This implementation of the interesting feature left many fans in the commentary section underwhelmed, so we will have to see if it will get some more flavor added to it once the game comes out. Honestly, even as they stand right now flytings can be an amusing little activity to participate in between the quests.
Its presence in the gameplay is what shows that the Ubisoft developers still care about the historic content behind their games and they are willing to continue to experiment with them.
Meditative Assembly of a Cairn
Ever since Assassin’s Creed:Origins we had little puzzles alike glyphs and constellations that had a unique “zen” quality about them. In Valhalla, the tradition is continued with an interesting activity of creating a stone tower, challenged by the game’s physics engine. This activity has a Gaelic origin, marking special locations (such as graves) or helping to mark out a trail through a challenging or a barren terrain.
While the goal with the in-game puzzle is to stack them as high as possible, Philippe assured the viewers that the ultimate hope is that a player will enjoy the activity itself and take in the surrounding view. Also, the fact that the structure will be left standing in the world in its final form might make the players feel like they left a personal mark on the surroundings.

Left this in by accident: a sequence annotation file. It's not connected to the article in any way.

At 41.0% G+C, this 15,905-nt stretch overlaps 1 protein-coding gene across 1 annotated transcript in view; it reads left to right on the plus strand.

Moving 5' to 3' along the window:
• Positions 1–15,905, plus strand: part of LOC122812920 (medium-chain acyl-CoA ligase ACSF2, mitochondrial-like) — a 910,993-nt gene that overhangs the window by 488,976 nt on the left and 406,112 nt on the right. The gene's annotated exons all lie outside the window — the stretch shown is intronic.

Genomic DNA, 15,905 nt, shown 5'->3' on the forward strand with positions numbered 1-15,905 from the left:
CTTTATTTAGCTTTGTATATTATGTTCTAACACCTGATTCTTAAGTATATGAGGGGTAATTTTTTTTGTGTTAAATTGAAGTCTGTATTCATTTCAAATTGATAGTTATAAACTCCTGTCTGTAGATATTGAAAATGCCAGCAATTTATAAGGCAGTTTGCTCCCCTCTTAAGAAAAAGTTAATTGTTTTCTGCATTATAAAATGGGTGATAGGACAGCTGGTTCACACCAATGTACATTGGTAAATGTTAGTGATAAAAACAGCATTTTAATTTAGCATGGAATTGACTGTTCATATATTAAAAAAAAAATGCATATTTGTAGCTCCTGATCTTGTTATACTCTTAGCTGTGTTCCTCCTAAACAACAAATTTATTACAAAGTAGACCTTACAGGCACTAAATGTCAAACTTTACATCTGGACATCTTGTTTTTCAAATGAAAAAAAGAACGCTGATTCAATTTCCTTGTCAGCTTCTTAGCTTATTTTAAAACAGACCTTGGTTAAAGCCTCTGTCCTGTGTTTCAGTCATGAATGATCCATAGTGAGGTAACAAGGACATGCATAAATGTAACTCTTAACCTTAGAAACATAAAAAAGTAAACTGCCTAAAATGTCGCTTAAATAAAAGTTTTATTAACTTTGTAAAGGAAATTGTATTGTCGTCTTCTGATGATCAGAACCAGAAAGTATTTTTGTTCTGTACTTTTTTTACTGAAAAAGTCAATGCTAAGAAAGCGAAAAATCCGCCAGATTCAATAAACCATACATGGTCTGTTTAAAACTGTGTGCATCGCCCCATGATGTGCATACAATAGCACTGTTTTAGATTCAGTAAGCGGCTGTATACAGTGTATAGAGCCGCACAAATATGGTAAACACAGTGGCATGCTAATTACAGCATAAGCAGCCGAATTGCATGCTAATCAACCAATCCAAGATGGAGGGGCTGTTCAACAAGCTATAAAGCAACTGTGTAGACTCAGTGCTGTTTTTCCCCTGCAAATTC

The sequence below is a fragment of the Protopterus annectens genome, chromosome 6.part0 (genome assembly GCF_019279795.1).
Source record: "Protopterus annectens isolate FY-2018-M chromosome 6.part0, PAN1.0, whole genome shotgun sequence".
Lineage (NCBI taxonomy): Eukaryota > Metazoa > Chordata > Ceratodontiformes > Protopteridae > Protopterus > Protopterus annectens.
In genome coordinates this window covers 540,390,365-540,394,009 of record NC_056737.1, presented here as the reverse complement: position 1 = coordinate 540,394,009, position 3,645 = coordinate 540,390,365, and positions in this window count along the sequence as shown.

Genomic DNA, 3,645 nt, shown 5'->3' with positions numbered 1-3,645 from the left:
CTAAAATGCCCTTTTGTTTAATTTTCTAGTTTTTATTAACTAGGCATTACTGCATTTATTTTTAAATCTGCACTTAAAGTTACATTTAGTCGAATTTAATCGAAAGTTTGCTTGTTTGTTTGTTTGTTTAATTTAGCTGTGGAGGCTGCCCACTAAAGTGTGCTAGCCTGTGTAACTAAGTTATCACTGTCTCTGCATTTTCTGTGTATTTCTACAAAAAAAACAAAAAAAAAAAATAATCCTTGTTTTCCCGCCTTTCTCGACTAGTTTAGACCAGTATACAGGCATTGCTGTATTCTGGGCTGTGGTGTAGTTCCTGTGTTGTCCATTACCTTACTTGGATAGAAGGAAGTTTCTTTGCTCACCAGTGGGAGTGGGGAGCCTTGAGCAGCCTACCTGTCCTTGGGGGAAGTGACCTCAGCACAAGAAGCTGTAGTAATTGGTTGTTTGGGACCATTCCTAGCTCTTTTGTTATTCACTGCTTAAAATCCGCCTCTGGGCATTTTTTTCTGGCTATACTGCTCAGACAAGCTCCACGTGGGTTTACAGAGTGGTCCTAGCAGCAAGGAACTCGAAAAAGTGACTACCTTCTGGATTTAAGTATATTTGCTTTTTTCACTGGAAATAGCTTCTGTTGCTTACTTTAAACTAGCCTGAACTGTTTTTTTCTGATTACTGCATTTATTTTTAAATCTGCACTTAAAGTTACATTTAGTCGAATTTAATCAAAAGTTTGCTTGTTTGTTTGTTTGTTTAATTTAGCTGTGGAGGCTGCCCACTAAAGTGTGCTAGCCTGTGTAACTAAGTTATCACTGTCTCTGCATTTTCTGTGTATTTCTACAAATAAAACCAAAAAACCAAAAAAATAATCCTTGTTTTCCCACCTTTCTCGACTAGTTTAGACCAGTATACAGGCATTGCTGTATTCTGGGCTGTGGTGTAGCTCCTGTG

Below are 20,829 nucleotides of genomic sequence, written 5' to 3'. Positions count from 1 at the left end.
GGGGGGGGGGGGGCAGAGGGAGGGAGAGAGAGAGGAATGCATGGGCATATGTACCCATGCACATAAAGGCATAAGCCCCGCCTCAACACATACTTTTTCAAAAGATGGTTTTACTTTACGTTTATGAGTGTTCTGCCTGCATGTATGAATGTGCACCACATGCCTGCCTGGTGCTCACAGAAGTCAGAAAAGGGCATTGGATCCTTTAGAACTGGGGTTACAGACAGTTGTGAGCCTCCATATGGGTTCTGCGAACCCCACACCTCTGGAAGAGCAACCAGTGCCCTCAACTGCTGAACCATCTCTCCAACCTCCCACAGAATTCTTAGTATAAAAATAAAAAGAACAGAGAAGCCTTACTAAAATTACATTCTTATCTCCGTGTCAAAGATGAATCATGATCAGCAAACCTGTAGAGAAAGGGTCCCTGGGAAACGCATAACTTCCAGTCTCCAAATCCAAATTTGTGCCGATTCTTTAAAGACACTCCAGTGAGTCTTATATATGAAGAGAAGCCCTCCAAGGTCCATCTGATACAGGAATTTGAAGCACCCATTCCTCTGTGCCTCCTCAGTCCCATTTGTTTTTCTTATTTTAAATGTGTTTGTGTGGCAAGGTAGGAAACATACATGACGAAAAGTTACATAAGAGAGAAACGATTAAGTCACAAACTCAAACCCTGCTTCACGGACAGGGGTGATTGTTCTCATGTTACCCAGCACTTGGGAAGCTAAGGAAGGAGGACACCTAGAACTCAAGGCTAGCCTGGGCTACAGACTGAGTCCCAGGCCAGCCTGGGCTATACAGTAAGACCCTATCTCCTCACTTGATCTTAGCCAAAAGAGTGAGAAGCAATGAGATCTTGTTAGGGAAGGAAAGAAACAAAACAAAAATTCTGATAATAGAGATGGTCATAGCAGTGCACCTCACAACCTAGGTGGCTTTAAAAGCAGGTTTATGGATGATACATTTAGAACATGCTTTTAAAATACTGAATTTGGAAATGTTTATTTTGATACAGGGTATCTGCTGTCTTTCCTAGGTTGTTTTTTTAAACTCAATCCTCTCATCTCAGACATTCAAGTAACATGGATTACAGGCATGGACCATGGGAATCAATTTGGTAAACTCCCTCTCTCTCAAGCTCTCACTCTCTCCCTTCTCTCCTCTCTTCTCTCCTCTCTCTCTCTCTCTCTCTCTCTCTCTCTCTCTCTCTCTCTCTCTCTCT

For now it’s hard to see how this activity will continue to hold its charm going forward into the game, but there is some potential here as well. For one, there is a bit of personal story that is revealed with the puzzle in the demonstration.
Eivor remembers her mother’s voice telling her the story about her and Eivor’s father stacking stones into cairns: “Think of this as a test of mind and wit. Stack the cairn stones high and wide, into any shape you like.”
So, these are the most peculiar features that stood out to us as Ubisoft’s notable attempts at incorporating Viking culture into the non-combat open-world activities. Other notable features include special altar offerings and a thematic sidequest connected to one of them, a drinking contest at the wedding, and some drunk archery that follows. While it is hard to know how engaging these more novel features will be simply based on their brief appearances in the demo footage, it is encouraging to see that Ubisoft continues to give a lot of attention to the development of their historical settings.
And, of course, the final release of the game will most likely have even more non-combat activities and encounters that attempt to immerse the player in the daily life of a Viking warrior, complete with exploration, story, and the traditional Assassin’s Creed landmark explorations and dexterous activities.
But, tell us what you think about the demo footage the circulating information! What are your reservations about the Assassin’s Creed Valhalla and what are your hopes?
Let us know in the comments below!